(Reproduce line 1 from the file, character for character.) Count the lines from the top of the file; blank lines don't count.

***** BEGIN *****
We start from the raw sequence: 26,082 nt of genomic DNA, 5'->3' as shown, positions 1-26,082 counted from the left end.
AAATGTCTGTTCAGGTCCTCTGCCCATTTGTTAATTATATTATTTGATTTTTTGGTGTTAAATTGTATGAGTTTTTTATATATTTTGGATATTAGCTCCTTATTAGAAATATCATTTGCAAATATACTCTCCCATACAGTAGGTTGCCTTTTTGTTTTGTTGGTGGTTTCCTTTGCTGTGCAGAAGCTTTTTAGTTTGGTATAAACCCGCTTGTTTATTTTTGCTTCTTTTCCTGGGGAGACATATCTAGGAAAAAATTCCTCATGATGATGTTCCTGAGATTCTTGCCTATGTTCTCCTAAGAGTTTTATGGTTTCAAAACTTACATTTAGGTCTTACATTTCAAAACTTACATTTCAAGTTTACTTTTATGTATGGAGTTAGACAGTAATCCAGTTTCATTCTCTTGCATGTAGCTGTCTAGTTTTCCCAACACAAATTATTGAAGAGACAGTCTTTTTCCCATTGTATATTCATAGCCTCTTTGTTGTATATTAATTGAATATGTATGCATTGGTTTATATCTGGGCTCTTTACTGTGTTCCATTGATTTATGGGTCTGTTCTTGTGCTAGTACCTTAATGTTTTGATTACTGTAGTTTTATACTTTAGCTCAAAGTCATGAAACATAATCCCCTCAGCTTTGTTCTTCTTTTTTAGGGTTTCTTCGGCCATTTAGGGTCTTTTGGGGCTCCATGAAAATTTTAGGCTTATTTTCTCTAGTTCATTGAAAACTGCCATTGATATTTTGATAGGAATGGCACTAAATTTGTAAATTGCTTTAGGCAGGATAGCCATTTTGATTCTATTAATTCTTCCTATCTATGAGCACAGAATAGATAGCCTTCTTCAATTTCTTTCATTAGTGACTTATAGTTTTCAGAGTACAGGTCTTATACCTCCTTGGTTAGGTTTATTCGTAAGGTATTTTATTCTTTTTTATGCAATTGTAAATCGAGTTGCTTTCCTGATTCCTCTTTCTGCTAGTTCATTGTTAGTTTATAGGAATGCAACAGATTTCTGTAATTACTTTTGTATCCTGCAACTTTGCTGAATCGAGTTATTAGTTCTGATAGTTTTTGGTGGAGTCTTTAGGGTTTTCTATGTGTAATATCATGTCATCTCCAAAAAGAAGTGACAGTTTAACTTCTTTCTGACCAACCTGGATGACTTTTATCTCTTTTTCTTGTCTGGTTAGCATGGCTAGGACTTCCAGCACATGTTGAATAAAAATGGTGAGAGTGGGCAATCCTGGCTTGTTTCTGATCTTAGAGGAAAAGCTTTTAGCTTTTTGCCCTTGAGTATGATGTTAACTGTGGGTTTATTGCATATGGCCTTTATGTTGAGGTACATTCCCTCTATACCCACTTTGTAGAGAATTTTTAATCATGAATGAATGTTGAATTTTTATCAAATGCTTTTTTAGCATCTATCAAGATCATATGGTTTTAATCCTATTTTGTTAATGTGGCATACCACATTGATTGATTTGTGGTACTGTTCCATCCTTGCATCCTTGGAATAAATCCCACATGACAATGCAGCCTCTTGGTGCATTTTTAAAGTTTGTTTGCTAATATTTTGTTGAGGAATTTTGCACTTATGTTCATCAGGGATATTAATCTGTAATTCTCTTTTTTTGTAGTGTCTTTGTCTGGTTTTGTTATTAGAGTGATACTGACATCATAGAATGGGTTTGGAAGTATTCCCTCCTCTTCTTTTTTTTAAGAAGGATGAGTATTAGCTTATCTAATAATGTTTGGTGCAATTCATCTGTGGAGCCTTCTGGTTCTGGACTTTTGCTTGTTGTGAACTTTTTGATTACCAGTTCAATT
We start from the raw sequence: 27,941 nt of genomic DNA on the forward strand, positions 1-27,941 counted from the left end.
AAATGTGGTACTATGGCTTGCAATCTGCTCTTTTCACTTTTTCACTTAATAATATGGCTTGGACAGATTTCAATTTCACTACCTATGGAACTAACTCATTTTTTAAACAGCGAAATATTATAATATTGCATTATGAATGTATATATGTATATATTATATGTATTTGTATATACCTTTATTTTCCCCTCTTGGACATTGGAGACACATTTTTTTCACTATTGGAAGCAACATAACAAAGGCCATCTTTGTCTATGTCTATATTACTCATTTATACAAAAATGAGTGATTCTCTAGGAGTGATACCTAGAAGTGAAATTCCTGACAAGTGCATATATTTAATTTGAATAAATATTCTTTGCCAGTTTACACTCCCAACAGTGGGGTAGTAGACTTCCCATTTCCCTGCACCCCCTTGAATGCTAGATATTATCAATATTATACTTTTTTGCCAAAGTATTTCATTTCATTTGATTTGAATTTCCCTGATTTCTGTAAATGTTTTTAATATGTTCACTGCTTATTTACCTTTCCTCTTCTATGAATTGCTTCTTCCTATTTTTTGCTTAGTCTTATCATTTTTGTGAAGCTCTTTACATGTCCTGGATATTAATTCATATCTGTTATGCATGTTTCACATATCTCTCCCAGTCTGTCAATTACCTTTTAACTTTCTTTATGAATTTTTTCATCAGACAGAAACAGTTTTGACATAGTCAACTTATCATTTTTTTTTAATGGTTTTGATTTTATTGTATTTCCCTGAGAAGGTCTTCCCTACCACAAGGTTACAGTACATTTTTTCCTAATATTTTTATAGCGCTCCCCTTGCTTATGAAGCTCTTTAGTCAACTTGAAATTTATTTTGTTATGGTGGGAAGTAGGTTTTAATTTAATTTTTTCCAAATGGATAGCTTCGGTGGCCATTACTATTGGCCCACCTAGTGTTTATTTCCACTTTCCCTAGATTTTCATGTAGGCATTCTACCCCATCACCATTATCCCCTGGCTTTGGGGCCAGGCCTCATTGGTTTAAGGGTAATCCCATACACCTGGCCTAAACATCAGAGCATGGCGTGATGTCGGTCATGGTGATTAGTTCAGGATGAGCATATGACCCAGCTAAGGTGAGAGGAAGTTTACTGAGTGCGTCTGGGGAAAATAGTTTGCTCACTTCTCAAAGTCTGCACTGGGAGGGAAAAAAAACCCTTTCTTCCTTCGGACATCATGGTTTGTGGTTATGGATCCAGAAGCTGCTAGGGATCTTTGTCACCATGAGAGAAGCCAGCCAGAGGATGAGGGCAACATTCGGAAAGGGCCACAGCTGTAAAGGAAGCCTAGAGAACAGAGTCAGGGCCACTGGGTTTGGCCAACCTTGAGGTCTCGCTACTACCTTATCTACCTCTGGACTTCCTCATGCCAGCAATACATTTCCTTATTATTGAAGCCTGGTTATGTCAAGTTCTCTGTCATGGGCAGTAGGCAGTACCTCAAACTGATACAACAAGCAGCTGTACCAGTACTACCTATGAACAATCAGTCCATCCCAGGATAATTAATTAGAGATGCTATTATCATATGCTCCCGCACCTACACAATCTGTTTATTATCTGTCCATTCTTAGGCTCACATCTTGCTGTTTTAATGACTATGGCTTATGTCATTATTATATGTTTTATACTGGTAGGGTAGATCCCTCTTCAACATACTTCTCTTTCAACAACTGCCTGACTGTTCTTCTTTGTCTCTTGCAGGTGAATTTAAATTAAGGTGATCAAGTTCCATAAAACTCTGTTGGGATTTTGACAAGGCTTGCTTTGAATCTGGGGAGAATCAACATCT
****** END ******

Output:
We start from the raw sequence: 26,082 nt of genomic DNA, 5'->3' as shown, positions 1-26,082 counted from the left end.